Chang-Fu-Chen, Xiang-Jian Tian*, and Tang Yang
Ultrawideband (UWB) communications from 3.1 to 10.6 GHz, the band made unlicensed by the United States Federal Communications Commission (FCC), is attractive for a wide range of commercial applications.1 In support of UWB communications systems, antennas are an essential component. These antennas should provide high gain, wide-impedance bandwidths, and omnidirectional radiation patterns to make them suitable for UWB communications applications. Fortunately, all of these characteristics can be realized through the use of a coplanar-waveguide (CPW) feed and printed planar monopole structures.2-5
Some of these UWB antennas can achieve one of these properties by changing ground structures,6,7 while others can gain the necessary properties and performance by changing the shape of their radiators.8,9 The authors developed a two-horn planar monopole antenna structure for UWB applications which relies on a CPW feed. Computer simulations and measured results agree closely and indicate that the proposed two-horn antenna structure can achieve approximately omnidirectional radiation patterns at 5, 6, 7, 8, and 9 GHz, with high peak gain across the full bandwidth. The proposed antenna design provides an impedance bandwidth of about 10.9 GHz, from 3.0 to 13.9 GHz, with VSWR over that range of less than 2.0:1.
Figure 1 shows the geometry of the proposed two-horn antenna, which was fabricated on FR-4 circuit-board material with relative dielectric constant, er, of 4.4 and dielectric loss tangent of 0.0018. The size of the proposed antenna is 34 x 26 x 1 mm. The antenna consists of two rectangular ground planes with a horn-shaped slot, while the feed line is designed by using a rectangular patch to connect with the horn-shaped patch as the main radiator.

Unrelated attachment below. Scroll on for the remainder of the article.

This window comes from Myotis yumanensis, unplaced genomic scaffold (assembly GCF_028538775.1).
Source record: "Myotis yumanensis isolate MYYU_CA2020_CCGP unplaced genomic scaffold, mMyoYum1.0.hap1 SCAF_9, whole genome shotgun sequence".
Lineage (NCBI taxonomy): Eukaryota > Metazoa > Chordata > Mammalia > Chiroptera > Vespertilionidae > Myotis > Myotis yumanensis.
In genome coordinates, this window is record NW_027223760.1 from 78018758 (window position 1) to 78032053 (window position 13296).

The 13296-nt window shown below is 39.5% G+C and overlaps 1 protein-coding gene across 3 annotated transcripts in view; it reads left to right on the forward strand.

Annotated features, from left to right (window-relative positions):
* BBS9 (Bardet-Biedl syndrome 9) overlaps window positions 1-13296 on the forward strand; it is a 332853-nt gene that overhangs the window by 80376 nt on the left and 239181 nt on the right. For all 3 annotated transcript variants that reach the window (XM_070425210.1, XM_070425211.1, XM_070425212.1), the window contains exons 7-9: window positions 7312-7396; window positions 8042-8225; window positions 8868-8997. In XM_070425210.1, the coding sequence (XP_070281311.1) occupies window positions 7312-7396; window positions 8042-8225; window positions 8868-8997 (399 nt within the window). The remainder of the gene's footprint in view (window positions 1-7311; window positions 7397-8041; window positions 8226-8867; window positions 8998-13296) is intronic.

The optimized dimensions of the two-horn antenna are: W1 = 26 mm, W2 = 18 mm, W3 = 10.6 mm, W4 = 6 mm, W5 = 8 mm, W6 = W8 = 11.3 mm, W7 = 2.8, L1 = 34 mm, L2 = 13 mm, L3 = 15 mm, L4 = 10 mm, and L5 = 11 mm. Figure 2 shows a prototype of the proposed antenna, fabricated by hand according to these parameters.
The fabricated antenna was evaluated by means of measurements, as well as by using the commercial High-Frequency Structure Simulator (HFSS) electromagnetic (EM) simulation software from Ansoft Corp. Measurements were performed with a model 37269C microwave vector network analyzer (VNA) from Anritsu Co.
Figure 3 shows that the measured impedance bandwidth, which reached 10.9 GHz, is matched with the simulated results across a frequency range from 3.0 to 13.9 GHz (for a VSWR of less than 2.0:1). Figures 4(a) through 4(e) show the antenna’s far-field radiation patterns at 5, 6, 7, 8, and 9 GHz, respectively.
These results demonstrate that the co-polar and cross-polar radiation patterns in the X-Z (f = 0 deg.) and Y-Z (f = 90 deg.) planes are consistent with the properties required for omnidirectional radiation patterns. Finally, Figure 5 shows that the two-horn antenna achieves peak gains ranging from 2.8 to 12.5 dB, with gains across the entire impedance bandwidth always more than 2 dB.
Chang-Fu-Chen, Xiang-Jian Tian, and Tang Yang, College of Electronic Science and Engineering, Jilin University, Changchun, People’s Republic of China; e-mail (Tang Yang): firstname.lastname@example.org.